“The more you fling yourself out there, and chase those dreams and miracles, the higher your likelihood of catching one.”~Stephanie Elizondo Griest
I was clearing out my office this week and discovered a binder in which I had been tracking my story submissions some ten years ago. I submitted many submissions of various kinds to a variety of publications. If I recall correctly, at the time I had recently read of a writer (sorry I can’t remember who) who had wallpapered his/her office with rejection letters. I’ve also heard of some artists who create rejection walls of art. I didn’t think I was up for that so I tried to learn from these responses and tucked them away out of site, but nearby for easy reference. Then, I forgot about them.
Upon reflection, several of these rejections were simply lists of reasons why my stories were not accepted with a checkmark beside the rejection of choice. Other publications sent generic letters crafted with carefully written words to spare me hurt feelings or prevent damage to my fragile artistic sensibilities. Most spoke of numerous submissions and little time for providing feedback. Then, they encouraged me to send other pieces or, submit my story elsewhere. A few people jotted a comment on the standard letter or wrote a personal note.
Now, ten years later, I am still learning from these rejections. Here are some snippets so other new writers can see how common it is to receive rejections and know what to expect. If rejection letters get you down, check out Rejection Letter Cartoons and Comics by Cartoon Stock, Tracy Meuller’s prose poetry posing as a rejection letter. Or, watch the video below to see Anthony Jucha share lines from his employment rejection letters written as a poem. Have a laugh, consider the feedback that is helpful, re-write, choose a more suitable market and submit again.
Ultimately what this last decade has taught me about writing is to persevere, keep a sense of humour and clear out my office more than once every ten years.
Rejection notes with names of stories and companies written as ellipses.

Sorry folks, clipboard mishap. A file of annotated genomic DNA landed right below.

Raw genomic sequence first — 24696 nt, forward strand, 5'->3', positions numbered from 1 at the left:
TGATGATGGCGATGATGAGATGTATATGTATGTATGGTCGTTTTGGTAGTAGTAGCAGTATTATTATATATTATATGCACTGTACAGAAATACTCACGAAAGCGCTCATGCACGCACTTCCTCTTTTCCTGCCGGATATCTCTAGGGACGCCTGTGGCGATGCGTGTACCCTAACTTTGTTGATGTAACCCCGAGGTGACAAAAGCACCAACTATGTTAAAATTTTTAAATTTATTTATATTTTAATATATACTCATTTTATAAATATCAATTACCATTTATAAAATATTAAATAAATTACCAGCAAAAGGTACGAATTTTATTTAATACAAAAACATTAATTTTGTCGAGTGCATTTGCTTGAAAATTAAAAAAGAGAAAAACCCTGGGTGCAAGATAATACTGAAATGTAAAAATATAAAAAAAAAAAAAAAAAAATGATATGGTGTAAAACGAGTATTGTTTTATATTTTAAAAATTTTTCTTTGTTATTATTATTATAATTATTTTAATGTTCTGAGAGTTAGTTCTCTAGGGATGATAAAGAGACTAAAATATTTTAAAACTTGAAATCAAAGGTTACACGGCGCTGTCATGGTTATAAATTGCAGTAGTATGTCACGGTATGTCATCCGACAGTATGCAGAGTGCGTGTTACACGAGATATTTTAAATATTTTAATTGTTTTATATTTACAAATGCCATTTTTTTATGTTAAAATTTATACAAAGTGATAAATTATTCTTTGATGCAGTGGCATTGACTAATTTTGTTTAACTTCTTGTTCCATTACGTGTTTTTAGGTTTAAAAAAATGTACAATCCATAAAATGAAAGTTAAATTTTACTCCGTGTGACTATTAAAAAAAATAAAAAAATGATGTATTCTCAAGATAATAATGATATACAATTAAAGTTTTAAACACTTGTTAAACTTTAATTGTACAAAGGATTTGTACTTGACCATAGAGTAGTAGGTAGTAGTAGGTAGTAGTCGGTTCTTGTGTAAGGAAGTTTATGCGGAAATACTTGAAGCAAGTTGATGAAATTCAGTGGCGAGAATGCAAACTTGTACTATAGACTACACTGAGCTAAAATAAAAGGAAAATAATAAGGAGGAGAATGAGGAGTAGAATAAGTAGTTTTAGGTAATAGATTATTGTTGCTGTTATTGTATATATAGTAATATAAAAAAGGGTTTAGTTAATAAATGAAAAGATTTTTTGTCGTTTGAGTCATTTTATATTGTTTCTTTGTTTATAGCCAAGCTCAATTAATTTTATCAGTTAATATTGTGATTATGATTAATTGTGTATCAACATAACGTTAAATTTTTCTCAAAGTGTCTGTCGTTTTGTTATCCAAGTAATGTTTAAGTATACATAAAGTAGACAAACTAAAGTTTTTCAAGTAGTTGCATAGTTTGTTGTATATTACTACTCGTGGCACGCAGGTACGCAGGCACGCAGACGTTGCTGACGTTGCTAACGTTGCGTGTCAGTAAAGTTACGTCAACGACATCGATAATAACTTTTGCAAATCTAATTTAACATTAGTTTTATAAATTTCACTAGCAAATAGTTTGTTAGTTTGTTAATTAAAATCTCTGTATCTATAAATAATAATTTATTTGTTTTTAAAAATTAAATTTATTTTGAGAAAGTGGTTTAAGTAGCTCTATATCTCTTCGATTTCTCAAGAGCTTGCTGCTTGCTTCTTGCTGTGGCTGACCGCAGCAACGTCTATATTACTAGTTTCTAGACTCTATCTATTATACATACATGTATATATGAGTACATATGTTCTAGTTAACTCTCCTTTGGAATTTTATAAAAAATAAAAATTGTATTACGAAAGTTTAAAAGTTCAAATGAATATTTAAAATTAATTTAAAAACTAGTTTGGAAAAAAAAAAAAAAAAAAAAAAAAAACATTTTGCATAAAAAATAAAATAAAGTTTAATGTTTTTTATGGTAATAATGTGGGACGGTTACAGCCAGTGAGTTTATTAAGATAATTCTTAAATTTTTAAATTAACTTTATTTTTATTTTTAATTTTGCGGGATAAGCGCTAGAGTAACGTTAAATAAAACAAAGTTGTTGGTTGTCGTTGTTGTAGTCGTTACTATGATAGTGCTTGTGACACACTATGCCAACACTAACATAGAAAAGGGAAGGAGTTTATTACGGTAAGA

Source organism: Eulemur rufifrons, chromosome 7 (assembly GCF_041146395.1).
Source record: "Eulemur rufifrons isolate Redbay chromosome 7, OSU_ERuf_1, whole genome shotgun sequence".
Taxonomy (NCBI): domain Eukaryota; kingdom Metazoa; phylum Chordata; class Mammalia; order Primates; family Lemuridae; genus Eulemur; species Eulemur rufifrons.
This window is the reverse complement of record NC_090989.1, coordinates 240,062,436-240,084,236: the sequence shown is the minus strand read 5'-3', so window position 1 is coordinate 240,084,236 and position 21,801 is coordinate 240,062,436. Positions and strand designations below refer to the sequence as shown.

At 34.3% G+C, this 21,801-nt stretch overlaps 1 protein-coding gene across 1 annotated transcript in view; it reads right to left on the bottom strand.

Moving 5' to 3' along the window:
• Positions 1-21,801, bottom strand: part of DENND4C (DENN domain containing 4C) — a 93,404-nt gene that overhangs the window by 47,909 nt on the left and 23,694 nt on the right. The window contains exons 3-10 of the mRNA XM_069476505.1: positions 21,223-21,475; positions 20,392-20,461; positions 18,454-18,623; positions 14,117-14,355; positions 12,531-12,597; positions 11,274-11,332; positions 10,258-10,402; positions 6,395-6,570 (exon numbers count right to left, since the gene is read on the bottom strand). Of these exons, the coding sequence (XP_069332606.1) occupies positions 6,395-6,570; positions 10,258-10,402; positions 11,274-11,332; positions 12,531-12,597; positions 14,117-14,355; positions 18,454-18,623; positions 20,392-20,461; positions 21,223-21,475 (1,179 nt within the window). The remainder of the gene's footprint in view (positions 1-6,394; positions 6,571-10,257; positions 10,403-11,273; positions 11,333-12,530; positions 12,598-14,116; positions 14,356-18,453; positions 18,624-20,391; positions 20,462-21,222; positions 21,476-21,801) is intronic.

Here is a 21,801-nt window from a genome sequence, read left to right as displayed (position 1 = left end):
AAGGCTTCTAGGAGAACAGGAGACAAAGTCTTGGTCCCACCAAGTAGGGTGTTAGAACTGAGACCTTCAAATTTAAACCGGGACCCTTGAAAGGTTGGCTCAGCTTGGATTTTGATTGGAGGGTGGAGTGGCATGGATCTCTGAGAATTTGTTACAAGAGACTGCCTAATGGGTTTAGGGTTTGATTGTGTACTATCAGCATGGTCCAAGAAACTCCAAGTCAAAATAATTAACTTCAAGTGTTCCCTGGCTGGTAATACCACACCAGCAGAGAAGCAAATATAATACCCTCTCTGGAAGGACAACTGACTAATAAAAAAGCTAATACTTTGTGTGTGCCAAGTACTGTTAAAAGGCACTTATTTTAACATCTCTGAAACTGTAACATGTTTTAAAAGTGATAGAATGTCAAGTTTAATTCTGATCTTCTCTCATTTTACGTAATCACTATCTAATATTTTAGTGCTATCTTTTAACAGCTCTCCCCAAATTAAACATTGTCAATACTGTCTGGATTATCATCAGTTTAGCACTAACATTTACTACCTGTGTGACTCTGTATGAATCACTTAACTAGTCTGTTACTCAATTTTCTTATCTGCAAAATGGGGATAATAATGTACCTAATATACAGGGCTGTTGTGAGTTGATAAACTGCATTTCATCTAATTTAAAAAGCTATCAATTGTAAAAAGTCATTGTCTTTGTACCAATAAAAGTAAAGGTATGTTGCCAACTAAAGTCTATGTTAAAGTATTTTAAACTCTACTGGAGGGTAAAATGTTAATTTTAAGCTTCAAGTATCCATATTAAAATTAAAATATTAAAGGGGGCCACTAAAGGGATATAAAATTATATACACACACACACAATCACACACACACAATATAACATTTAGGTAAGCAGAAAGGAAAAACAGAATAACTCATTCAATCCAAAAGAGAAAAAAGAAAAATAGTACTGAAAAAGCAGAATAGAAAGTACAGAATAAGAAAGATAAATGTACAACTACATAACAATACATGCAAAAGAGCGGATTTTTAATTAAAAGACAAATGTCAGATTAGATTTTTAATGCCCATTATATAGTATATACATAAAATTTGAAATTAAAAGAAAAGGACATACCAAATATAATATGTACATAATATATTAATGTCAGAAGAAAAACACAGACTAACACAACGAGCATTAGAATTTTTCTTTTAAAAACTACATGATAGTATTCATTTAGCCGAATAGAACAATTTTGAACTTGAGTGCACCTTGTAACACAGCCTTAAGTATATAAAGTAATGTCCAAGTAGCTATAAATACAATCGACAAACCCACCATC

“It is not suited to our present needs.”
“Thanks but this isn’t for us. It’s certainly worth being published, but this magazine follows a very strict formula like Coca-Cola, and it’s quite a subtle blend of styles, narrative and services stories. Your piece should and probably will find a home in a magazine with a formula different from …”
“Though your idea is thought provoking, we are unfortunately unable to publish it at this time.”
“A nice story. The material does not fit the … publishing programme.”
“Our editorial staff has carefully read and reviewed the manuscript, and I’m afraid it isn’t right for our publications. Although your concept is interesting, we found the level of competition a bit too unhealthy and Dad less than supportive.”
“We enjoyed reading both stories, so I’m sorry to tell you that we have finally decided neither one is right for us. The… story seems a bit too cruel for our preschool audience, and the craft story is similar to other material we have on hand. We appreciate the chance to see your work… and wish you success placing these stories with another publisher.”
“Thank you and we’ll pass. Very tender! Our very best…”
“Specifically, your style of writing, while interesting and colorful tends to dominate while the story is lost. It is not often that I reject manuscripts for this reason. More commonly, I reject manuscripts because they are merely dry renditions of uninspired stories. Your story most certainly is not. Focus more on sequence and plot, making sure that these vital story elements don’t get lost in your imagery.”
“Please refer to the manuscript for editing notes. I hope they will be helpful. Keep up the good work!”